In a surprisingly chilling parallel, the prospect of a South Asian disintegration can be likened to the global financial meltdown of 2008 and the collapse of iconic institutions such as Lehman Brothers along with the rescue of others, such as the insurance giant AIG, deemed too big to fail.
Three decades in coming, this financial debacle was predictable a year or two in advance by prescient observers and resulted from tragically flawed assumptions and ignorant decisions. The financial weapons of mass destruction for this implosion were the subprime mortgage market; collateralized debt obligations; and credit default swaps.
In a series of stupendously disastrous bipartisan blunders by a succession of White Houses, congresses, Republicans and Democrats, the dream of home ownership became the deus ex machina for obliterating the global financial system. By removing the separation between commercial and investment banks that had been in place since the Great Depression of 1929 to prevent the latter from speculating with the former's saving accounts and legalizing CDS that were banned in 1908 and were in essence bets made on the price of stocks without having to own them, by 2000, the explosive ingredients were in place for this catastrophe.
Mortgages made to millions who couldn't afford them led to a massive proliferation of financial instruments that were packaged and sold as securitized loans to institutions and investors who naively believed the housing market would never contract.
Inconceivably, because of huge commissions, little oversight or due diligence was applied to making these loans. As bad, Wall Street saw the subprime market as a perpetual money making machine. But, by September 2008, global markets would melt down.
Today, Afghanistan is the geostrategic equivalent of the subprime mortgage. The war on terror and the destruction of al-Qaida poured hundreds, if not trillions, of dollars into Afghanistan. As the financial system depended on subprime mortgage holders' capacity to pay their loans, success in Afghanistan is entirely dependent on Afghans assuming responsibility for their own security and on the government in Kabul being capable of extending governance throughout the country. And what happens in Afghanistan will profoundly affect its immediate neighbors Pakistan and India.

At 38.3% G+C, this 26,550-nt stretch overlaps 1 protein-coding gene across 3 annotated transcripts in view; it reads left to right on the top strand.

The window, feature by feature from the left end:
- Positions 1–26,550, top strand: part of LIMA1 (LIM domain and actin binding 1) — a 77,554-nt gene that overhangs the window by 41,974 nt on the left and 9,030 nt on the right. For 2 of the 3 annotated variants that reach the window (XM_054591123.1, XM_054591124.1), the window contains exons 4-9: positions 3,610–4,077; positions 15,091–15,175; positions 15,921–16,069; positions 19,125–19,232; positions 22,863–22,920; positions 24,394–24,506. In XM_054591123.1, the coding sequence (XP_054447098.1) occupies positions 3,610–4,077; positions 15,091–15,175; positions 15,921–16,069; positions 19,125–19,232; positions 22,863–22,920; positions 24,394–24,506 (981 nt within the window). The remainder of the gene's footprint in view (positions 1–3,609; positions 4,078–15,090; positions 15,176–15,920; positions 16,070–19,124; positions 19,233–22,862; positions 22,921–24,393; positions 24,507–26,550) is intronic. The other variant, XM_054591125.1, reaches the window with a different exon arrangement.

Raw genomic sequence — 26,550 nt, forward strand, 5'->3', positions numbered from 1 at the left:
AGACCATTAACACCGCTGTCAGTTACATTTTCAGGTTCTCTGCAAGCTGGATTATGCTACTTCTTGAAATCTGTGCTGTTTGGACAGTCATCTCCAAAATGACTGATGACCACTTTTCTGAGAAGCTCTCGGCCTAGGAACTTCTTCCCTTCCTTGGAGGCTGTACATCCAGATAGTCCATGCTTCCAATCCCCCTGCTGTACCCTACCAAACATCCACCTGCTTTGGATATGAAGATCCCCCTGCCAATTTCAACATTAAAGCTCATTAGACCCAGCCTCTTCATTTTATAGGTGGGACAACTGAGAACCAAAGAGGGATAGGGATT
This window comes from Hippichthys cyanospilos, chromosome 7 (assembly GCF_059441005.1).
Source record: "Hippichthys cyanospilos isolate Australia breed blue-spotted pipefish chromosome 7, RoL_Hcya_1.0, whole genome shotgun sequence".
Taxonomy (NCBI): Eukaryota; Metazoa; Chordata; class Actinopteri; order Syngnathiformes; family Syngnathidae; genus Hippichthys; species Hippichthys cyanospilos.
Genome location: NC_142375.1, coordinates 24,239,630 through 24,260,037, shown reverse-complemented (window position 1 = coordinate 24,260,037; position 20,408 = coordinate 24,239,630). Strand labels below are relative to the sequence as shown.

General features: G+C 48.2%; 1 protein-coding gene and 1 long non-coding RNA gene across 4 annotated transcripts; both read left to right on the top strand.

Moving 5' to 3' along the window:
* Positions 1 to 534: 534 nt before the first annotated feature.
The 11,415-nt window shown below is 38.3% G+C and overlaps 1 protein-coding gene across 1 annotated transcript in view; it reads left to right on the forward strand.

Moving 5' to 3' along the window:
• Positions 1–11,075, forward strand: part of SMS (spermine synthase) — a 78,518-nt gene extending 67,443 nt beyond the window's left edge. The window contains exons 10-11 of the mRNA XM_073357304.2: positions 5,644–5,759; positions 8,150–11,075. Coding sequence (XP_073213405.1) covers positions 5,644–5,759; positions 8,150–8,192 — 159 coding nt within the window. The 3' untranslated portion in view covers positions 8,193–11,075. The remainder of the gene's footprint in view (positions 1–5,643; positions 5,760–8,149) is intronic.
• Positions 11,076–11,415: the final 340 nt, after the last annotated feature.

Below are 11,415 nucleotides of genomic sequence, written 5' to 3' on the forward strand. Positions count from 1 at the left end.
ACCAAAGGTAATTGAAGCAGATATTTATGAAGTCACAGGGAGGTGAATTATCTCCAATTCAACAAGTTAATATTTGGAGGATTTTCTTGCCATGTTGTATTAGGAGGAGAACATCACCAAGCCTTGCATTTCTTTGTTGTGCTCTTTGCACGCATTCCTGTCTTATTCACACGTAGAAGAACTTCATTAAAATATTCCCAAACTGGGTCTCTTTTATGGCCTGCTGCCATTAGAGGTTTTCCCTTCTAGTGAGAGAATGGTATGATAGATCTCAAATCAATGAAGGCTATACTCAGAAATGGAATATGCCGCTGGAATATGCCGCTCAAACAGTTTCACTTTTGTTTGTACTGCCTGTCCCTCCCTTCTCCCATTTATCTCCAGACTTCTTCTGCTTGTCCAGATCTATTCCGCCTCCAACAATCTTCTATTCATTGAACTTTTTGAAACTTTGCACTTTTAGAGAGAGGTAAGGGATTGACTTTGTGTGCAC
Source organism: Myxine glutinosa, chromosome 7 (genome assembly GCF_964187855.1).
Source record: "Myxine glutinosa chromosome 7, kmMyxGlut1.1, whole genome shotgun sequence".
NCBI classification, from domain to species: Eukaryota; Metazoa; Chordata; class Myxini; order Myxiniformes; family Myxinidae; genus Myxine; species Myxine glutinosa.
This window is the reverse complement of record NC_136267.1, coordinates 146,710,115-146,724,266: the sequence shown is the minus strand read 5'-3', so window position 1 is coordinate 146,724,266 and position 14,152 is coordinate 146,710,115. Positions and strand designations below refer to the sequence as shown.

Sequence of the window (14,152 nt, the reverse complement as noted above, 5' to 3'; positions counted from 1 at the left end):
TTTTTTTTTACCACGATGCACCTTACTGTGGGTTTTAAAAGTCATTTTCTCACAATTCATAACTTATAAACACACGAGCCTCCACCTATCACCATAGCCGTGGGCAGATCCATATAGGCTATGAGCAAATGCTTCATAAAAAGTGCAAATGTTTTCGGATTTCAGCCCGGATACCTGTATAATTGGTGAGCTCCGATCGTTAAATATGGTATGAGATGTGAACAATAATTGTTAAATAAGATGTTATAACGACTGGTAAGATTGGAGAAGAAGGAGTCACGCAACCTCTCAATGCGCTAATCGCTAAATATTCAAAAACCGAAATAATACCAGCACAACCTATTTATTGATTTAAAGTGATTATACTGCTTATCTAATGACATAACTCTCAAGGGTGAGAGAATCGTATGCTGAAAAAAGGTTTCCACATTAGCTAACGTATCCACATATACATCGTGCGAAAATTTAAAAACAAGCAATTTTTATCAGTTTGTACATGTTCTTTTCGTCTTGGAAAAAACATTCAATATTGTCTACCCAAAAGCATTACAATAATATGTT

Pakistan could be cast in the role of Lehman Brothers, one of the world's greatest investment banks whose bankruptcy would become the largest in history with debt totaling about $660 billion. The U.S. government chose not to bail Lehman out. One of the reasons was the size of its debt and the some 50 to 1 leverage of its assets that simply couldn't be repaid by any intervention. The second was the unbridgeable personality differences between Lehman Chairman Richard S. Fuld and Secretary of the Treasury and former head of rival Goldman Sachs Henry M. Paulson who thought Fuld was incompetent, asleep or both.
Lehman foolishly bet its future on massive ill-advised real estate acquisitions and gross over extensions in the CDO and CDS markets. These became ticking time bombs.
Pakistan faces a vastly different but equally dangerous set of time bombs.
The economy is fragile. Eighty million of its citizens are 21 or younger with little education, no jobs, no prospects and are migrating to cities where radicalization is in full bloom. Despite sufficient electrical generating capacity to meet national demand, the inability to pay for power has induced cuts of 20-plus hours each day. And the insurgencies and war in Afghanistan have claimed more than 40,000 Pakistani lives.
Meanwhile, profound cultural and national security differences have turned Pakistan into a pariah state as viewed from Washington. Hence, U.S. military and economic aid has dried up in the wake of an allied attack resulting in the deaths of Pakistani soldiers in November and the supply route to Afghanistan from Karachi remains shut. In essence, Pakistan could become the geostrategic equivalent of Lehman.
India fits the role of AIG. Because of its size, strategic location and growing economy, as far as the United States is concerned, as with AIG, India is too big to fail. And America will react accordingly.
Parallels aside, Pakistan is too important to be left to implode.
Three actions can defuse these time bombs: First, Pakistan needs another 100,000 policemen. Second, relief of textile tariffs can help restart its economy. And a full-court press to resolve the stalled Indo-Pakistani conflict is critical to both states. But this requires international leadership.
South Asia cannot be allowed to disintegrate as the financial system did in 2008. Whether the international community understands this potential for meltdown or not, will it respond? The answer is almost certainly no.
(Harlan Ullman is chairman of the Killowen Group, which advises leaders of government and business, and senior adviser at Washington's Atlantic Council.)
(United Press International's "Outside View" commentaries are written by outside contributors who specialize in a variety of important issues. The views expressed do not necessarily reflect those of United Press International. In the interests of creating an open forum, original submissions are invited.)
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